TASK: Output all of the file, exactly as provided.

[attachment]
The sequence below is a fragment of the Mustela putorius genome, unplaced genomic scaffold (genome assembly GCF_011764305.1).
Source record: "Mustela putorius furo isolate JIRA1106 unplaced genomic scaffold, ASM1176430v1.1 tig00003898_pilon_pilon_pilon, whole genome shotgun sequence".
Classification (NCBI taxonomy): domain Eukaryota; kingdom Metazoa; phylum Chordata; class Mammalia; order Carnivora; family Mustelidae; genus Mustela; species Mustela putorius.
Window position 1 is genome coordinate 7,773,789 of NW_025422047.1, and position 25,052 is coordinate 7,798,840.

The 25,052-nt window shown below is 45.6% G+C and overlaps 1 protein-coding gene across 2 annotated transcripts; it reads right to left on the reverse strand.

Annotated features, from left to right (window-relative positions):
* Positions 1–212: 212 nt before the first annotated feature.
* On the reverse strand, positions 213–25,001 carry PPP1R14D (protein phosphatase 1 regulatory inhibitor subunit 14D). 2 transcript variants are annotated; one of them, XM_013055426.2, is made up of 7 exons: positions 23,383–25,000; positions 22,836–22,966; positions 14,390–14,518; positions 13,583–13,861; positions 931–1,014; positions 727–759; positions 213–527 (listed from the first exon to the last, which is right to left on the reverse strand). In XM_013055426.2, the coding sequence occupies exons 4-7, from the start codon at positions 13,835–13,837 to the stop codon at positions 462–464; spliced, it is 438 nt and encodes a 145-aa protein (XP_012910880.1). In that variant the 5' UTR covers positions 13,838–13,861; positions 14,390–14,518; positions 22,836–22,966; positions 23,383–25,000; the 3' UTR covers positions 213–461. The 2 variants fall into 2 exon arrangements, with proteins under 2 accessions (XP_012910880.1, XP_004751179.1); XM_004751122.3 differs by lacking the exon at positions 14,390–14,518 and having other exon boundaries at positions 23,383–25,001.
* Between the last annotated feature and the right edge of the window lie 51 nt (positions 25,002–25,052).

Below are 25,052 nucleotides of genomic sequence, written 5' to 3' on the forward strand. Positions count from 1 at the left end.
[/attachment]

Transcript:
The sequence below is a fragment of the Mustela putorius genome, unplaced genomic scaffold (genome assembly GCF_011764305.1).
Source record: "Mustela putorius furo isolate JIRA1106 unplaced genomic scaffold, ASM1176430v1.1 tig00003898_pilon_pilon_pilon, whole genome shotgun sequence".
Classification (NCBI taxonomy): domain Eukaryota; kingdom Metazoa; phylum Chordata; class Mammalia; order Carnivora; family Mustelidae; genus Mustela; species Mustela putorius.
Window position 1 is genome coordinate 7,773,789 of NW_025422047.1, and position 25,052 is coordinate 7,798,840.

The 25,052-nt window shown below is 45.6% G+C and overlaps 1 protein-coding gene across 2 annotated transcripts; it reads right to left on the reverse strand.

Annotated features, from left to right (window-relative positions):
* Positions 1–212: 212 nt before the first annotated feature.
* On the reverse strand, positions 213–25,001 carry PPP1R14D (protein phosphatase 1 regulatory inhibitor subunit 14D). 2 transcript variants are annotated; one of them, XM_013055426.2, is made up of 7 exons: positions 23,383–25,000; positions 22,836–22,966; positions 14,390–14,518; positions 13,583–13,861; positions 931–1,014; positions 727–759; positions 213–527 (listed from the first exon to the last, which is right to left on the reverse strand). In XM_013055426.2, the coding sequence occupies exons 4-7, from the start codon at positions 13,835–13,837 to the stop codon at positions 462–464; spliced, it is 438 nt and encodes a 145-aa protein (XP_012910880.1). In that variant the 5' UTR covers positions 13,838–13,861; positions 14,390–14,518; positions 22,836–22,966; positions 23,383–25,000; the 3' UTR covers positions 213–461. The 2 variants fall into 2 exon arrangements, with proteins under 2 accessions (XP_012910880.1, XP_004751179.1); XM_004751122.3 differs by lacking the exon at positions 14,390–14,518 and having other exon boundaries at positions 23,383–25,001.
* Between the last annotated feature and the right edge of the window lie 51 nt (positions 25,002–25,052).

Below are 25,052 nucleotides of genomic sequence, written 5' to 3' on the forward strand. Positions count from 1 at the left end.